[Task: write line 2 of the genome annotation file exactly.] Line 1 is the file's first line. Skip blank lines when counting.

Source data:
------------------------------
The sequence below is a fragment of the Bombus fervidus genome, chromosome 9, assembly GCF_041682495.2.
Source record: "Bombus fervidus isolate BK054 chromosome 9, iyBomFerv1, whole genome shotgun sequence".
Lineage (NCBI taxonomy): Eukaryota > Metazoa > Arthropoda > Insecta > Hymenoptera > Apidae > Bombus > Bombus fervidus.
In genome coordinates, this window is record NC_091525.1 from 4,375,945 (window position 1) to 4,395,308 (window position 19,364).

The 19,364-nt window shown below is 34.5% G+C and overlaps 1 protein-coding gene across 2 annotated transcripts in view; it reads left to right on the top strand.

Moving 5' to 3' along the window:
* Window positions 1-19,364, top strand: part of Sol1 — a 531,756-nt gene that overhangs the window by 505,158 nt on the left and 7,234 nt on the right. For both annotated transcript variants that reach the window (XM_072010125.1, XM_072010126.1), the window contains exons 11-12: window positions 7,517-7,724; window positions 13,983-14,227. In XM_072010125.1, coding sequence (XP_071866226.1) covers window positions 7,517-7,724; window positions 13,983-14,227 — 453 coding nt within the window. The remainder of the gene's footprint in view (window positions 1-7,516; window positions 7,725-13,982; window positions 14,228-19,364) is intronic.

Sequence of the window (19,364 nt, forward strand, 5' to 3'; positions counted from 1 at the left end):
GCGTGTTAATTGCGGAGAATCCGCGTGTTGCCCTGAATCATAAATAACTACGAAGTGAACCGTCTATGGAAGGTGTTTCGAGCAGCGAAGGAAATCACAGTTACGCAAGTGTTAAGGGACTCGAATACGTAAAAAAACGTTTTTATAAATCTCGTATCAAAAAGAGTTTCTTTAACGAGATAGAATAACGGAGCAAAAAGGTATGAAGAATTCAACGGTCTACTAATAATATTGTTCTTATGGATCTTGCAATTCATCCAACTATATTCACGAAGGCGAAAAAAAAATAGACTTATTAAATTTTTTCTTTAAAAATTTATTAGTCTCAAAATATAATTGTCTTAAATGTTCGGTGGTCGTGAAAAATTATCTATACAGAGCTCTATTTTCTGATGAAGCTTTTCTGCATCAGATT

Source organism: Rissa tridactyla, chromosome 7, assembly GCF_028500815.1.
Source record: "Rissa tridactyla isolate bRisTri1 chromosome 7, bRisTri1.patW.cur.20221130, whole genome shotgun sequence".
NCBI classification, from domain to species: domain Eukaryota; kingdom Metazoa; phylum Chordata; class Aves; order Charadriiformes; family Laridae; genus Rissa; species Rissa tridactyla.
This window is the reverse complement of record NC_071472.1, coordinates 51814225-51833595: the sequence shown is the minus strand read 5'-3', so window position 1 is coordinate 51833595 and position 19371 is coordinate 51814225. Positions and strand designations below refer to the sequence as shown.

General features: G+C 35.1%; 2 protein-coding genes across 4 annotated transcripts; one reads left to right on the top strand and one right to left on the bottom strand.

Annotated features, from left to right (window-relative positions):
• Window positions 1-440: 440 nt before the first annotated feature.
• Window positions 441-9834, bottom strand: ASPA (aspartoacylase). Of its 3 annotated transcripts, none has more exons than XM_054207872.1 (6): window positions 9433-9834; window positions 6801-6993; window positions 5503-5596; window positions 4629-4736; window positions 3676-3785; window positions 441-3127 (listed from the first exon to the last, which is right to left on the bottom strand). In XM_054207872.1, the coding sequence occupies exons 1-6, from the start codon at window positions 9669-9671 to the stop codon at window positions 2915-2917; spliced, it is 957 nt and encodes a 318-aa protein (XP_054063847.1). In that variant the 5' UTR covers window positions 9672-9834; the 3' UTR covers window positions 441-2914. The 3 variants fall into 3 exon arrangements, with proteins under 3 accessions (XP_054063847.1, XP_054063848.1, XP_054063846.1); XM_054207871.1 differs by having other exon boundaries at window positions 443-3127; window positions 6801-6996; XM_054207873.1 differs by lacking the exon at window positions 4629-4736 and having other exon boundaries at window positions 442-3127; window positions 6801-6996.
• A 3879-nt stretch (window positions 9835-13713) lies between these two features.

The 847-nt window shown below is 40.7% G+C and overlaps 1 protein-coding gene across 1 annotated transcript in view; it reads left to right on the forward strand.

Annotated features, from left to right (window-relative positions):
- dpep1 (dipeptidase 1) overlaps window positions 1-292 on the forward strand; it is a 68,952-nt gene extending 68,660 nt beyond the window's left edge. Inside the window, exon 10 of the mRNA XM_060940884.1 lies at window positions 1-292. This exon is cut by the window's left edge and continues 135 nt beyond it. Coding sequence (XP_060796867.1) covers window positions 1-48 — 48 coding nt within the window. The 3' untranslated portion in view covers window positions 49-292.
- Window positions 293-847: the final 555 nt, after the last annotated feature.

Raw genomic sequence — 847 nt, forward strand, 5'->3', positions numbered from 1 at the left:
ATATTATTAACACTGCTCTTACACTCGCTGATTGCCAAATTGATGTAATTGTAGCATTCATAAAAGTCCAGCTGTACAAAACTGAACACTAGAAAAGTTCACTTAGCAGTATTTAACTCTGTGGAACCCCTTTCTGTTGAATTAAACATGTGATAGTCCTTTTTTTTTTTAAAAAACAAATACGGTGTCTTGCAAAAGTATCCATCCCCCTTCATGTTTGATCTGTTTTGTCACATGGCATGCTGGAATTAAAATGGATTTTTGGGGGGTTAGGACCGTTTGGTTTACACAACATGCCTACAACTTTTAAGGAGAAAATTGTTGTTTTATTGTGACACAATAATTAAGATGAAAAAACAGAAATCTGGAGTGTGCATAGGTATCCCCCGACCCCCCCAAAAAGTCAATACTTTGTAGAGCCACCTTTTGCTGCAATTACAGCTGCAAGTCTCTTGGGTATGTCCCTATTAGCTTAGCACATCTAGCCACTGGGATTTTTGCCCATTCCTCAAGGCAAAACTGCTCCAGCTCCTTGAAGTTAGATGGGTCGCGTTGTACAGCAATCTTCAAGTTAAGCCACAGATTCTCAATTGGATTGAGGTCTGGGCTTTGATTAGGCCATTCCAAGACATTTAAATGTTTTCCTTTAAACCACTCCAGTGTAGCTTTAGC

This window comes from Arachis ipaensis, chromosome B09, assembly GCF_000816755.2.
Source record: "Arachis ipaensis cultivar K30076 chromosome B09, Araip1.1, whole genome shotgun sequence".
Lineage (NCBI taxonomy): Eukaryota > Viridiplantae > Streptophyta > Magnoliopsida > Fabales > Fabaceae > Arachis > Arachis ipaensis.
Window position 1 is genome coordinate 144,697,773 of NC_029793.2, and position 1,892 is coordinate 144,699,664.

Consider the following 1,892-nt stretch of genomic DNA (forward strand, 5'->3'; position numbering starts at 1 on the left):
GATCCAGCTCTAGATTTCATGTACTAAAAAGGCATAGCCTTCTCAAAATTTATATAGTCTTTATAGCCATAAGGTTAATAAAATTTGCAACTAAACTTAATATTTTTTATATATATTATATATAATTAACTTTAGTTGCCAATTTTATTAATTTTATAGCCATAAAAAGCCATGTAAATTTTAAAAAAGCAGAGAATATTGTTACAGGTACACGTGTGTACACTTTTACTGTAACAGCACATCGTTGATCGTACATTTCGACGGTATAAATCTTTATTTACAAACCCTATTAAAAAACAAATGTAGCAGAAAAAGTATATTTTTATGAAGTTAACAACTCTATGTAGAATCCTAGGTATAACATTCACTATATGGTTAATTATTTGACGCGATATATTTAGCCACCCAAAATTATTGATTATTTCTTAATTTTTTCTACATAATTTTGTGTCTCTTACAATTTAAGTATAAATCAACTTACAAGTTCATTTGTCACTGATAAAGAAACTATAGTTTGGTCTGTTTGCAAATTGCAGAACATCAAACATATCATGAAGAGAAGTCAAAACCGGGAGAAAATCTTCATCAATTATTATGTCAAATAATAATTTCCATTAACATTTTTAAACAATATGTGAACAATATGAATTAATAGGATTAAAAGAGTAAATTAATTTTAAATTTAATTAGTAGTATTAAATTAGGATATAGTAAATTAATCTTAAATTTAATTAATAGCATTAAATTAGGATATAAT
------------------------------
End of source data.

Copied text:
Source record: "Bombus fervidus isolate BK054 chromosome 9, iyBomFerv1, whole genome shotgun sequence".